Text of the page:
“Foreign influence pervades the Government and the NGOs that are dependant on external funds for their projects. Because of their money-power, foreign funding organisations command an influence in finalising the agenda of sovereign nations.” – Anuradha Dutt
Nothing could be funnier. After giving free play to foreign influence-peddlers, the Congress, the dominant component of the UPA Government, is back to blaming the ‘foreign hand’ for stirring trouble in the country, as it did during late Prime Minister Indira Gandhi’s time. The Union Ministry of Home Affairs is enquiring into the activities of 10 NGOs, recipients of funds from outside, for inciting unrest.
The focus of the ruling dispensation’s animus are said to be Gandhian Anna Hazare and his team and other civil rights groups that, since early this year, have been campaigning against corruption or on other emotive issues.
Union Minister for Human Resource Development Kapil Sibal had debunked team Anna, while Gandhi family loyalist Digvijay Singh had blamed the RSS for the Baba Ramdev-led campaign to get back black money from secret bank accounts abroad — as if such a demand was anti-national. But, anxiety over being dislodged from office rather than concern for the nation seemed to prompt such diatribe.
In the present instance, investigators are reported to have honed in on Denmark as the provider of funds to NGOs that mask their diabolical intent behind civil liberties and anti-corruption rhetoric. While there is no reason to doubt that these organisations take their cue from whoever funds them, the UPA regime has woken up to the perils of unfettered foreign influence-peddling rather late.
Apparently, the Indian Ambassador to Denmark has reported that the new Minister for Development Cooperation plans to deploy Danish Government aid for development “as a tool to generate popular unrest in recipient countries”. Actually, Indian officials should be ashamed that it took them so long to concede the truth about aid money, whether it comes from the US, UK or some other donor-nation. There are no free meals, ever.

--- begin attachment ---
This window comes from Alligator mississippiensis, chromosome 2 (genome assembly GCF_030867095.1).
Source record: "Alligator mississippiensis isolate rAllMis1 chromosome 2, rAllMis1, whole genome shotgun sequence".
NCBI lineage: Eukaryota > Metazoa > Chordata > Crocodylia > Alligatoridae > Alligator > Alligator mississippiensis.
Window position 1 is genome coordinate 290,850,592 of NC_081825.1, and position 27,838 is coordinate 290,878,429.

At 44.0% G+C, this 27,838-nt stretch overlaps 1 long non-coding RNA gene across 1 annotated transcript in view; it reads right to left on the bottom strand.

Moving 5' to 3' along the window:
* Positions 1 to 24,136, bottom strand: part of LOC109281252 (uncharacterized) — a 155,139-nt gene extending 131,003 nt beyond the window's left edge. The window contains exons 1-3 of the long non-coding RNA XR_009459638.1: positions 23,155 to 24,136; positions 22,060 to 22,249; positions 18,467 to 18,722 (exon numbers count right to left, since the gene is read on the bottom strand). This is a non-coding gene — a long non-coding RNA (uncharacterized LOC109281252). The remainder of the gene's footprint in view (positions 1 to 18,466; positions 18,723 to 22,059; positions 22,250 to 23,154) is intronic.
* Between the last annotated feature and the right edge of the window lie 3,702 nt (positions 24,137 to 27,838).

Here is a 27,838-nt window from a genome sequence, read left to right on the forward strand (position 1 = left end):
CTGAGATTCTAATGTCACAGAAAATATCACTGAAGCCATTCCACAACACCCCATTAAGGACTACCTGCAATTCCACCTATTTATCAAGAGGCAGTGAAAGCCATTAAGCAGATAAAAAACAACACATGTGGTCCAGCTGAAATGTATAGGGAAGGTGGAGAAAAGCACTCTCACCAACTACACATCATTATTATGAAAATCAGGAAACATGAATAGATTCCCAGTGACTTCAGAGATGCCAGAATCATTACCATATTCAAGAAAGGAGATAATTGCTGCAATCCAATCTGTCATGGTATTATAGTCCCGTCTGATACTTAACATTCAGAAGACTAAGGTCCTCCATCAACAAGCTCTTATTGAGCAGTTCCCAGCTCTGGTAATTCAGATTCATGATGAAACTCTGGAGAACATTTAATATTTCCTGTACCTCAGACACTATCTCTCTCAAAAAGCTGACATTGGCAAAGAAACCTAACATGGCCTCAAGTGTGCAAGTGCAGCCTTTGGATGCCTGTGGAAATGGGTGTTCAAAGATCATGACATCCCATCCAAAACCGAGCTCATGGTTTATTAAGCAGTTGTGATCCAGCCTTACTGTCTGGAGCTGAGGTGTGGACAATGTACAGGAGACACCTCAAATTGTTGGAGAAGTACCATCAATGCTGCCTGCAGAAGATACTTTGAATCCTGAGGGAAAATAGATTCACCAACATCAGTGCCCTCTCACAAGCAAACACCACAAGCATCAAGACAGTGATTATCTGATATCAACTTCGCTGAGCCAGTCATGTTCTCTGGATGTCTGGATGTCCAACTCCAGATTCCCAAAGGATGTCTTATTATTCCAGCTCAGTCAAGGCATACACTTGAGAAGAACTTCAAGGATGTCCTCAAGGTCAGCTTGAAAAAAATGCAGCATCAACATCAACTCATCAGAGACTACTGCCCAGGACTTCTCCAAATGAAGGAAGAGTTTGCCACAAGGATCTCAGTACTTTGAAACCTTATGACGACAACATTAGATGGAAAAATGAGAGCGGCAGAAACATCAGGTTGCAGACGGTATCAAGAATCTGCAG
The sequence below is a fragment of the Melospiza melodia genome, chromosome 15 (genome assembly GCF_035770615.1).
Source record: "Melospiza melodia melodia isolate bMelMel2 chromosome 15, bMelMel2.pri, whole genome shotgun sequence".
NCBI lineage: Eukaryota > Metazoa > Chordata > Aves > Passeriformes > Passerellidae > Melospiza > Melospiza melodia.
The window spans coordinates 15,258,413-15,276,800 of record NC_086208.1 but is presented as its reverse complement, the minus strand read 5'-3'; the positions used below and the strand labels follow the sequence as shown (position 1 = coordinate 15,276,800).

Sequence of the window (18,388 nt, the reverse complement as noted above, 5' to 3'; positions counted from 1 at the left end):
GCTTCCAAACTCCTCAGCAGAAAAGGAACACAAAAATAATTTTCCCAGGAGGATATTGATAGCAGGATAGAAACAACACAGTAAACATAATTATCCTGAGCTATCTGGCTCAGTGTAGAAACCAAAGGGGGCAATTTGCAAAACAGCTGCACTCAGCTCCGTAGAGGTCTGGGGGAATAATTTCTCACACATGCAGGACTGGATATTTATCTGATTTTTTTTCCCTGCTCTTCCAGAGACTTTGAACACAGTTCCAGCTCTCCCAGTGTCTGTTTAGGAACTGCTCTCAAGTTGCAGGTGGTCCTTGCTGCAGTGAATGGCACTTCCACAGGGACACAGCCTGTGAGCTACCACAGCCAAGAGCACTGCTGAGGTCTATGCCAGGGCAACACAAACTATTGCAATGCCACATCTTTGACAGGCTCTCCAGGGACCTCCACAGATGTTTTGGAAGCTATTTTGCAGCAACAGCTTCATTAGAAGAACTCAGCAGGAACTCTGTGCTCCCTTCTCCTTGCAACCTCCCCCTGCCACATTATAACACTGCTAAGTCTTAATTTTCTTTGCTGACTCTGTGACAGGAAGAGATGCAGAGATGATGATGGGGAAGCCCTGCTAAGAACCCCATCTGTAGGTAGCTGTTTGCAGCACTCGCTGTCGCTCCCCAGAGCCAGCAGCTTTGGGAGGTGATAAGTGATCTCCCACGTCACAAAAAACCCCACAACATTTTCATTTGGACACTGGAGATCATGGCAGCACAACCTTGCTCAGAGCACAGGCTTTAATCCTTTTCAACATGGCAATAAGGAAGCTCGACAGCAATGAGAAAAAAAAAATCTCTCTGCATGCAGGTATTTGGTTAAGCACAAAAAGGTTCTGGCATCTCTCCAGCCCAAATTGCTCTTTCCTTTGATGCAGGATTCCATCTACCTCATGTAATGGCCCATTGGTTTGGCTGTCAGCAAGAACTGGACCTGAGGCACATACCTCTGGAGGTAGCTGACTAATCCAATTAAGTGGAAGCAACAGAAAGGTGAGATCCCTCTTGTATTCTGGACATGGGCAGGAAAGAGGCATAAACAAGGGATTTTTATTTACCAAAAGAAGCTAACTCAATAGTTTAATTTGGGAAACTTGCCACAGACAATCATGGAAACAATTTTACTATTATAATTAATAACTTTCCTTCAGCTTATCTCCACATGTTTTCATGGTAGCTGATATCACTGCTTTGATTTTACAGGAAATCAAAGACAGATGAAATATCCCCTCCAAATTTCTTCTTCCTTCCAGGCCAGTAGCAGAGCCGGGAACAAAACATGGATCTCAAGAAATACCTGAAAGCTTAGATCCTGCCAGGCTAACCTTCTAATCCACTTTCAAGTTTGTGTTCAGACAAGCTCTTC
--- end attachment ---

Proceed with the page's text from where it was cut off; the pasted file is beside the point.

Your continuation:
Graham Hancock’s path-breaking 1989 expose, Lords of Poverty: The Power, Prestige, and Corruption of the International Aid Business, bared the truth about the vicious cycle of international aid / funding and consequent dependency and indebtedness of emerging nations. It ensures that poverty is never dispelled though billions of dollars are ostensibly poured into the charade of dispelling it. A sinister spin-off is insurgency, rebellion and regime changes at the behest of alien forces.
Our policy-makers and leaders, intellectuals and civil activists/professional do-gooders need to acknowledge publicly the deadly machinations underlying aid and much of the foreign-funding. But the ruling coalition and its advisors will never do so as their game will be exposed.
For years, the Congress and its allies have genuflected to ‘foreign’ influence-peddlers, be it the Washington-based World Bank-International Monetary Fund combine, the European Union or other entities based in the West, that, after the British withdrawal from India in August 1947 — and liberation of most erstwhile colonies from the Western yoke — pursue an imperialist agenda via proxy rulers.